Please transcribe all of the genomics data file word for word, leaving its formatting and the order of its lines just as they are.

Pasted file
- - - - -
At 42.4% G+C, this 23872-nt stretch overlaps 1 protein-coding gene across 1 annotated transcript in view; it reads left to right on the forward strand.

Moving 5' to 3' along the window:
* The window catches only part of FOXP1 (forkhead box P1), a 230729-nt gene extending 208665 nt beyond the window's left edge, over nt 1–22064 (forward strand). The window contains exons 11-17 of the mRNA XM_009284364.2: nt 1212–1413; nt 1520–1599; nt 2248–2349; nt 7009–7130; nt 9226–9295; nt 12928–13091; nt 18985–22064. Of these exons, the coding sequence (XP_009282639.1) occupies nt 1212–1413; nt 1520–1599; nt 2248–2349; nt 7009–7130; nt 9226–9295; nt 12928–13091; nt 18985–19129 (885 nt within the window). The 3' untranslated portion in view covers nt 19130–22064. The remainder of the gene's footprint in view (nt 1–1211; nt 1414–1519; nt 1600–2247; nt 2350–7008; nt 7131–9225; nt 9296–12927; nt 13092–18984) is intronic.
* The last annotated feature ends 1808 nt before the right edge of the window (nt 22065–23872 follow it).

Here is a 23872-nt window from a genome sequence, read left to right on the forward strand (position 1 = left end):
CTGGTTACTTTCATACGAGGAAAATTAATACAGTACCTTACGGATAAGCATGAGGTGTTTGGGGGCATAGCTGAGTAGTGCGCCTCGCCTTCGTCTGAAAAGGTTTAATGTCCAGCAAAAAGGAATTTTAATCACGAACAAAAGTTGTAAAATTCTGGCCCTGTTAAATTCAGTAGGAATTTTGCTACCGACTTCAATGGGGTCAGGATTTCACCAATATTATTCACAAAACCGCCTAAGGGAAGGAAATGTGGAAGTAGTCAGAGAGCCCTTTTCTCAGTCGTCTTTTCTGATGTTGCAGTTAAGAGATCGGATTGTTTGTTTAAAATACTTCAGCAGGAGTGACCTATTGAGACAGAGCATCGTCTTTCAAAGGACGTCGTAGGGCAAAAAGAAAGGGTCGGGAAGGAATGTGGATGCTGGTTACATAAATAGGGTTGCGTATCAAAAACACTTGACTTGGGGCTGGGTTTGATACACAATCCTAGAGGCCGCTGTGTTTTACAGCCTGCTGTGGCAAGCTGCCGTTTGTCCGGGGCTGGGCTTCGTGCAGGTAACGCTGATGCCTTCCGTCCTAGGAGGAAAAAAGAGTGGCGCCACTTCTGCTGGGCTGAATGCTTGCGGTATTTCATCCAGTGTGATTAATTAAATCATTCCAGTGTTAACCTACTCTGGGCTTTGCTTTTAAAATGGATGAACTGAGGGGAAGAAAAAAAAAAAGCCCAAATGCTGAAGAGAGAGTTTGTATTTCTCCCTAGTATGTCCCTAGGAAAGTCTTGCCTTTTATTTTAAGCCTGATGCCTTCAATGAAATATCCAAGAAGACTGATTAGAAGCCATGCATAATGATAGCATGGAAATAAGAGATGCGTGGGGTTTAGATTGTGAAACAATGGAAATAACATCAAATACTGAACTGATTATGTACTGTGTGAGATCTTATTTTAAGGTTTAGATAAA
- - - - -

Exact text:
At 42.4% G+C, this 23872-nt stretch overlaps 1 protein-coding gene across 1 annotated transcript in view; it reads left to right on the forward strand.

Moving 5' to 3' along the window:
* The window catches only part of FOXP1 (forkhead box P1), a 230729-nt gene extending 208665 nt beyond the window's left edge, over nt 1–22064 (forward strand). The window contains exons 11-17 of the mRNA XM_009284364.2: nt 1212–1413; nt 1520–1599; nt 2248–2349; nt 7009–7130; nt 9226–9295; nt 12928–13091; nt 18985–22064. Of these exons, the coding sequence (XP_009282639.1) occupies nt 1212–1413; nt 1520–1599; nt 2248–2349; nt 7009–7130; nt 9226–9295; nt 12928–13091; nt 18985–19129 (885 nt within the window). The 3' untranslated portion in view covers nt 19130–22064. The remainder of the gene's footprint in view (nt 1–1211; nt 1414–1519; nt 1600–2247; nt 2350–7008; nt 7131–9225; nt 9296–12927; nt 13092–18984) is intronic.
* The last annotated feature ends 1808 nt before the right edge of the window (nt 22065–23872 follow it).

Here is a 23872-nt window from a genome sequence, read left to right on the forward strand (position 1 = left end):
CTGGTTACTTTCATACGAGGAAAATTAATACAGTACCTTACGGATAAGCATGAGGTGTTTGGGGGCATAGCTGAGTAGTGCGCCTCGCCTTCGTCTGAAAAGGTTTAATGTCCAGCAAAAAGGAATTTTAATCACGAACAAAAGTTGTAAAATTCTGGCCCTGTTAAATTCAGTAGGAATTTTGCTACCGACTTCAATGGGGTCAGGATTTCACCAATATTATTCACAAAACCGCCTAAGGGAAGGAAATGTGGAAGTAGTCAGAGAGCCCTTTTCTCAGTCGTCTTTTCTGATGTTGCAGTTAAGAGATCGGATTGTTTGTTTAAAATACTTCAGCAGGAGTGACCTATTGAGACAGAGCATCGTCTTTCAAAGGACGTCGTAGGGCAAAAAGAAAGGGTCGGGAAGGAATGTGGATGCTGGTTACATAAATAGGGTTGCGTATCAAAAACACTTGACTTGGGGCTGGGTTTGATACACAATCCTAGAGGCCGCTGTGTTTTACAGCCTGCTGTGGCAAGCTGCCGTTTGTCCGGGGCTGGGCTTCGTGCAGGTAACGCTGATGCCTTCCGTCCTAGGAGGAAAAAAGAGTGGCGCCACTTCTGCTGGGCTGAATGCTTGCGGTATTTCATCCAGTGTGATTAATTAAATCATTCCAGTGTTAACCTACTCTGGGCTTTGCTTTTAAAATGGATGAACTGAGGGGAAGAAAAAAAAAAAGCCCAAATGCTGAAGAGAGAGTTTGTATTTCTCCCTAGTATGTCCCTAGGAAAGTCTTGCCTTTTATTTTAAGCCTGATGCCTTCAATGAAATATCCAAGAAGACTGATTAGAAGCCATGCATAATGATAGCATGGAAATAAGAGATGCGTGGGGTTTAGATTGTGAAACAATGGAAATAACATCAAATACTGAACTGATTATGTACTGTGTGAGATCTTATTTTAAGGTTTAGATAAA